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D.C. attorney Thomas Goldstein, who rocked the rarified world of Supreme Court advocacy by his aggressive pursuit of cases, will join the powerhouse law firm Akin Gump Strauss Hauer & Feld as a partner May 1. Goldstein, 35, who has argued 16 cases before the Court, currently runs his three-member firm Goldstein & Howe from his house with wife Amy Howe. “I decided it was time to take on a bigger platform for my Supreme Court work, and this is a great fit.” Goldstein declined to put a price tag on the deal, but said he was approached by several firms in the last few years before agreeing to join Akin Gump. For the 900-lawyer Akin Gump, the hire instantly raises its profile in the increasingly prized Supreme Court practice area. “This is an answer to a prayer,” said Akin Gump chairman R. Bruce McLean in an interview. “When clients go to the Supreme Court, they often go to the handful of specialists in this field. We wanted to offer this service to our Fortune 500 client base.” Arguing at the Supreme Court is “a very prestigious practice,’ McLean added, “and this increases the prestige of our entire firm.” Goldstein caught the Supreme Court bug a dozen years ago while interning for National Public Radio correspondent Nina Totenberg as a student at American University’s Washington College of Law. With none of the usual credentials shared by top Supreme Court advocates — he is not a former high court law clerk, not a Harvard or Yale grad, and not an alumnus of the solicitor general’s office — Goldstein went after Supreme Court work anyway, beginning at Jones Day. He then worked with the likes of David Boies and Laurence Tribe, and was a key part of the Al Gore team in the historic Bush v. Gore case of 2000. Goldstein launched his home-based family firm in 1999, focusing almost exclusively on Supreme Court work and gradually recruiting top law school students as associates to help. His trademark technique for finding clients was scanning lower court rulings for splits among federal circuits, then cold-calling lawyers who lost with an offer to take their cases to the Supreme Court for free. Some were obscure and losing causes, but Goldstein got face time with the justices, the best ticket into the club. Paying customers soon followed, and Goldstein has billed more than $1 million annually for the last several years. He also launched the widely read SCOTUSblog, a valuable marketing tool that is expected to continue after he joins Akin Gump. (He is a former contributor to Legal Times, as well.) Veteran advocates at first frowned on Goldstein’s tactics. Chief Justice John Roberts Jr., then at Hogan & Hartson once remarked, “If I’m going to have heart bypass surgery, I wouldn’t go to the surgeon who calls me up. I’d look for the guy who’s too busy for that.” But soon, rivals stopped waiting for the phone to ring and copied Goldstein. Arguing 16 cases by the age of 35 without a stint at the solicitor general’s office on his resume is likely an unmatched record in the modern era. He has won half his argued cases. “Tommy has done something quite amazing,” says Stanford Law School professor Alan Morrison, a veteran advocate before the Court. “He polevaulted into the club from a standing start to the top of the ladder. He’s a terrifically good lawyer and he is going to continue to be a major presence.” Others offered less praise. “Warren Burger would have had a heart attack” over Goldstein’s marketing techniques, said one frequent high court advocate who requested anonymity. “Tom is out of the mold,” Akin chairman McLean acknowledged. “There is no question that he has built his practice differently from Carter Phillips or John Roberts or Seth Waxman . . . and he’s been amazingly successful.” In addition, said McLean, Goldstein’s style is compatible with Akin Gump’s. “We made our mark by being aggressive too.” Under the new arrangement, as Goldstein heads to Akin Gump’s downtown D.C. offices, his wife Amy and third partner Kevin Russell, a former Justice Department litigator and law clerk to Justice Stephen Breyer, will comprise a new firm Howe & Russell. That firm will mainly do pro bono Supreme Court litigation, working with the clinics Goldstein launched at Stanford and Harvard law schools, while not conflicting with Akin Gump clients. At Akin Gump, Goldstein joins a 20-lawyer appellate practice, mainly based in California, that is part of the firm’s 450-lawyer litigation section. Among the other appellate litigators in the firm: William Norris, formerly a judge on the U.S. Court of Appeals for the 9th Circuit; Edward Lazarus, who authored the controversial 1998 book Closed Chambers; and former Texas appeals judge Murry Cohen.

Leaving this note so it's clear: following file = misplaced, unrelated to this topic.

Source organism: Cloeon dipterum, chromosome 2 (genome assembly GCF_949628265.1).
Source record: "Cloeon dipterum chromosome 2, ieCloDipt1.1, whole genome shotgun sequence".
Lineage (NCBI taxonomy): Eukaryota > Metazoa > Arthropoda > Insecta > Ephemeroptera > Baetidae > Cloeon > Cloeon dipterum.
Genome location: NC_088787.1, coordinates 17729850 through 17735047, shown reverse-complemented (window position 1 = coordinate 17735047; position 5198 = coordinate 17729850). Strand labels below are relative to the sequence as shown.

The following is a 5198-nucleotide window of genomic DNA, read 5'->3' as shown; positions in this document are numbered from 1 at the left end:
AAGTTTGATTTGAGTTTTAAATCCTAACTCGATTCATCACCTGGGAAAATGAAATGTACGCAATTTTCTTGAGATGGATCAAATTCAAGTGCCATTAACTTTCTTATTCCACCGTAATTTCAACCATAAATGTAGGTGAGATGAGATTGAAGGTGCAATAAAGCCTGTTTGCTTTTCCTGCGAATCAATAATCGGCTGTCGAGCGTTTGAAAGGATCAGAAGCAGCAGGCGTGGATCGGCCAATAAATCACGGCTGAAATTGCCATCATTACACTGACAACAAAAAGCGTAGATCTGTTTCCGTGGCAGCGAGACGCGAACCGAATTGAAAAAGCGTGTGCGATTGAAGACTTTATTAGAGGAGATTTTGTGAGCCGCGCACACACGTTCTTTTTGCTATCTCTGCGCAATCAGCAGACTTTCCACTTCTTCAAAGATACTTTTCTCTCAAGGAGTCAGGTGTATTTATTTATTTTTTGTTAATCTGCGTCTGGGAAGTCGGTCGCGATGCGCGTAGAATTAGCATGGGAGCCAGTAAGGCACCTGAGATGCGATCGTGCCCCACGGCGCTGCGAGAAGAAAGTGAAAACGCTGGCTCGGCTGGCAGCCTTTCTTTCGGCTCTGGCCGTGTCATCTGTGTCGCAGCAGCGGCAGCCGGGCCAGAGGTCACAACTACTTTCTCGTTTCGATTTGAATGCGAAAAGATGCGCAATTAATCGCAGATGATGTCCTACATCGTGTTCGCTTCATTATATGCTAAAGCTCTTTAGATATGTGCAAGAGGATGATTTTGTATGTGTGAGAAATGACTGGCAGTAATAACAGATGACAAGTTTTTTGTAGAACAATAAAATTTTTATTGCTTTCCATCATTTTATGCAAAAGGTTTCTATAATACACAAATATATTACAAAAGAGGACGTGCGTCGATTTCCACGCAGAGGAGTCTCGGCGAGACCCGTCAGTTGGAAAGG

Tony Mauro can be contacted at [email protected].

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